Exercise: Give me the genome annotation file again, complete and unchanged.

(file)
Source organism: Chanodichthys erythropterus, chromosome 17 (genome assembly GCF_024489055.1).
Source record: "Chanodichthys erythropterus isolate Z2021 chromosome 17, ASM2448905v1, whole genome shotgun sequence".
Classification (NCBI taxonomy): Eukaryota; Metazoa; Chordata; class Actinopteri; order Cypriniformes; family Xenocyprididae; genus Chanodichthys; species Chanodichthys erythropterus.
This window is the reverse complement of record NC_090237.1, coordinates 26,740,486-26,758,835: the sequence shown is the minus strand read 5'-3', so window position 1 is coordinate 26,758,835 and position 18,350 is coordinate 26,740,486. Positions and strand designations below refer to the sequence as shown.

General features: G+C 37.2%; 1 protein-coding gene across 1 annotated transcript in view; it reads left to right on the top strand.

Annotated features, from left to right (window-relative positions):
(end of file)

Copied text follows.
Source organism: Chanodichthys erythropterus, chromosome 17 (genome assembly GCF_024489055.1).
Source record: "Chanodichthys erythropterus isolate Z2021 chromosome 17, ASM2448905v1, whole genome shotgun sequence".
Classification (NCBI taxonomy): Eukaryota; Metazoa; Chordata; class Actinopteri; order Cypriniformes; family Xenocyprididae; genus Chanodichthys; species Chanodichthys erythropterus.
This window is the reverse complement of record NC_090237.1, coordinates 26,740,486-26,758,835: the sequence shown is the minus strand read 5'-3', so window position 1 is coordinate 26,758,835 and position 18,350 is coordinate 26,740,486. Positions and strand designations below refer to the sequence as shown.

General features: G+C 37.2%; 1 protein-coding gene across 1 annotated transcript in view; it reads left to right on the top strand.

Annotated features, from left to right (window-relative positions):